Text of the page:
Here’s what’s in store for you in today’s issue:
🍄 How microdosing helped a struggling mom
🍄 The first ever annual world psychedlics day
🍄 A genetic test kit that can predict how hard you’ll trip
🍄 End to the 50 year war on drugs in the United States
🍄 And more.
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After having her second child, Melissa Lavasani became so severely depressed that she could barely function. She finally found relief through microdosing psilocybin. “It was as if I was blind and deaf and could see colors and hear again. The quality of my life vastly improved”. She explained that there are no hallucinogenic effects with microdosing, rather “a feeling of empowerment” in which she felt well-rested and in control of her emotions.
A study at Johns Hopkins Behavioral Biology Research Center found that 80% of participants were able to quit smoking for at least six months after taking one dose of psilocybin, including one participant who was a heavy smoker for over 25 years. This suggests that psilocybin therapy is over twice as effective as the leading smoking cessation drug, varenicline, which has a 35% success rate after six months. Dr. Albert Garcia-Romeu explains that psilocybin is effective for treating addiction because it changes the way the brain makes connections, which can “interrupt old patterns, well-worn neuro pathways, or habits”.
Psychedelics Awareness Foundation, a Canadian non-profit, is launching the first World Psychedelic’s Day this Sunday, June 20th to celebrate the resurgence of psychedelic research. The event aims to “educate, enlighten, and inspire people worldwide about the untapped potential of psychedelics” through expert discussions, documentaries, and art. Learn more and join the event at worldpsychedelicsday.org.
Vocan Biotechnologies Inc., a subsidiary of Core One Labs Inc. (COOL) is days away from receiving a patent for its biosynthetic psilocybin production system, which is more efficient and significantly cheaper than conventional methods of extracting psilocybin. The proprietary system aims to produce a reliable product that is consistent in quality and concentration while remaining comparable to naturally occurring psilocybin. Core One believes that there is a wide appeal for biosynthetic production as the psychedelics market grows, as “the need for a steady and consistent supply chain will also increase”.
Entheon Biomedical Corp. launched the first psychedelics genetic test kit through its subsidiary, HaluGen Life Sciences Inc. The kit includes a pre-screening mental health survey and cheek swab DNA test that will provide “genetic, personal and familial insights” to “better understand an individual’s sensitivity to classical psychedelics and ketamine”. The cheek swab tests for the HTR2A gene mutation, a variant present in 20% of people that makes them more susceptible to strong hallucinations due to increased serotonin receptor density. Customers receive a personalized profile with sensitivity and risk reports to inform them before their next psychedelic experience.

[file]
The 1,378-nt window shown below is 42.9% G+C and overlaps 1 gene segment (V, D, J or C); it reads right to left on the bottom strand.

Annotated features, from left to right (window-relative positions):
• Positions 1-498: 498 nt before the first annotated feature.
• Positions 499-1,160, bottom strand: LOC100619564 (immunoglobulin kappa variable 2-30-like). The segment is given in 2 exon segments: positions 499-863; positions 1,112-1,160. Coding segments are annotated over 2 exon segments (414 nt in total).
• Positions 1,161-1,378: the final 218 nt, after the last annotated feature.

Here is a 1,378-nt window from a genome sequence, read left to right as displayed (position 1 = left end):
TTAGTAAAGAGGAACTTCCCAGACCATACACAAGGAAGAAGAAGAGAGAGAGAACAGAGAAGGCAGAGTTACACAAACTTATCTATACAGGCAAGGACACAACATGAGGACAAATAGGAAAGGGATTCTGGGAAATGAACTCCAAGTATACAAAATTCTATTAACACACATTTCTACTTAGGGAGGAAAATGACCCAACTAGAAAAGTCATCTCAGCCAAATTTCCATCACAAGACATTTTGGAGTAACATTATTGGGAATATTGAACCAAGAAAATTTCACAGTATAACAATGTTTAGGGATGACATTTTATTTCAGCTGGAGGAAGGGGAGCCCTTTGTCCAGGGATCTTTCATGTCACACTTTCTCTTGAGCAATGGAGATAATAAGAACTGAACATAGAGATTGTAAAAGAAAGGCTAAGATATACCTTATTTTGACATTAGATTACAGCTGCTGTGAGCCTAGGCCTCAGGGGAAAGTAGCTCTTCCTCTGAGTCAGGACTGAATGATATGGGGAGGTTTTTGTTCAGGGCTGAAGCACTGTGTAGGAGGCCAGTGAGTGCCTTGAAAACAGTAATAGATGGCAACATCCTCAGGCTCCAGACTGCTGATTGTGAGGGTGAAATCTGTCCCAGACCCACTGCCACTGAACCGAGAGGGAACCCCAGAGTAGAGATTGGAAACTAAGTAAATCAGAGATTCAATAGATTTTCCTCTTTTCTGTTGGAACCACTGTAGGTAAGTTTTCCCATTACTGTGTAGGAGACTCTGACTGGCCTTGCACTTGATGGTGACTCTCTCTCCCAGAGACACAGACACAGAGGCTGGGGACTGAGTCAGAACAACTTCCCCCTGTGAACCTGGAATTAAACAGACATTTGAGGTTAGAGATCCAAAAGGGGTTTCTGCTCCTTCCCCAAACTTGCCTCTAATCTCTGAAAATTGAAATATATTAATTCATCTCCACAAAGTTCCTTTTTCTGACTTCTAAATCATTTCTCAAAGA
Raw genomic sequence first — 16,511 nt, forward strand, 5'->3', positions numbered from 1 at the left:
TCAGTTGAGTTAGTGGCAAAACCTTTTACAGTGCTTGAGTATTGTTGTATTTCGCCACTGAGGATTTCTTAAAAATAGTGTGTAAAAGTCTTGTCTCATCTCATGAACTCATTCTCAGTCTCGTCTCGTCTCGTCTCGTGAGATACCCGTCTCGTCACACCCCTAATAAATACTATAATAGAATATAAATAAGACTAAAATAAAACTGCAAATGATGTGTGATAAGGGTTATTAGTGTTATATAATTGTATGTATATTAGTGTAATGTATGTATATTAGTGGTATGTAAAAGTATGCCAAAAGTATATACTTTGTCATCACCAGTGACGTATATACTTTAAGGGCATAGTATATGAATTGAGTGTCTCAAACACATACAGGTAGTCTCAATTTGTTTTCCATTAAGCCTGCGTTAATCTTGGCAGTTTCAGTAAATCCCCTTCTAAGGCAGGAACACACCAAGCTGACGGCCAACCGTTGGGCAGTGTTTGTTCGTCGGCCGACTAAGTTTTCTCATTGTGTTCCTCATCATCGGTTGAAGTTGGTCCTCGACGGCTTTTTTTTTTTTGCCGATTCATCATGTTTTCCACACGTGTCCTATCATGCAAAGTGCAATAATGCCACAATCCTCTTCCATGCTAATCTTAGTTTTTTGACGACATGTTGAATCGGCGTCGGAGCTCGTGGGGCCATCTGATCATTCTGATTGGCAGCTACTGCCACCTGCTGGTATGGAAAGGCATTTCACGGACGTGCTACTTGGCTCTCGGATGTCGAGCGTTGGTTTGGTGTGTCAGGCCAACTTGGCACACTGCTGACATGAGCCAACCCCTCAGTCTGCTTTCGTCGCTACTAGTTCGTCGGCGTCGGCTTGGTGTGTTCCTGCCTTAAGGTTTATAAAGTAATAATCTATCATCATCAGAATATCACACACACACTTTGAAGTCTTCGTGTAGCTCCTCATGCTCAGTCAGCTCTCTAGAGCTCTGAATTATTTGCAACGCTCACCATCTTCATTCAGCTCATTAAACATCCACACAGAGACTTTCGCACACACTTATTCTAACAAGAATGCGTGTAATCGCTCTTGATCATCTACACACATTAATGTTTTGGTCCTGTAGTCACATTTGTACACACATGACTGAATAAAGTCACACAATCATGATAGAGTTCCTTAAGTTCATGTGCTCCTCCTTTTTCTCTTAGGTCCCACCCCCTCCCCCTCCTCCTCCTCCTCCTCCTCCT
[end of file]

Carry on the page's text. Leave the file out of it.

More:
Mydecine Innovations Group (MYCO) partnered with the University of Alberta to launch a new AI drug discovery program that will make their research more efficient. The in-silico program uses machine learning and artificial intelligence to “rapidly screen hundreds of thousands of new molecules without the need to produce them, allowing Mydecine to focus on the strongest potential therapeutics”.
Reps. Bonnie Watson Coleman (D-NJ) and Cori Bush (D-MO) introduced a new bill, the Drug Policy Reform Act (DRPA) that would end incarceration for possessing any illicit drug. The bill will be filed on June 18, exactly 50 years after Richard Nixon declared a war on drugs that has contributed to racial inequality and higher incarceration rates than any other country. The DRPA would make it illegal to deny employment for simple drug possession or to require drug testing to receive federal benefits, and would also reinvest funds in harm reduction programs.
The City of Vancouver applied for an exemption from federal drug laws that would decriminalize the possession of 15 illicit drugs including psilocybin. Mayors from Victoria, Saanich, Nanaimo, Burnaby, New Westminster, Port Coquitlam and Kamloops all signed a letter in support of the so called “Vancouver Model”, recognizing that the current approach to the opioid crisis is ineffective. Saanich mayor Fred Haynes believes that if the exemption is granted, “there would be less police involvement, access to a regulated drug supply and less stigma around addiction”.
A registered clinical counsellor, Dave Phillips, went on a mushroom trip for research purposes and said it was “the most powerful personal experience I’ve ever had in my life” and that it gave him “the most overwhelming sense of being loved”. During the six-hour trip which was guided by an expertly-curated playlist, Phillips was able to connect with his father and son who both passed away, and saw himself as an embryo. Phillips said that experiencing psilocybin gave him an understanding of how to respond effectively when patients undergo the treatment. He believes that the treatment is effective because it “opens up the connectivity power of the brain” so that the brain can solve its own problems. Although the experience was overwhelming, he believes that there are no bad trips, only challenging ones.
Playlist title: Psilocybin Research: Johns Hopkins, Sacred Knowledge, William A. Richards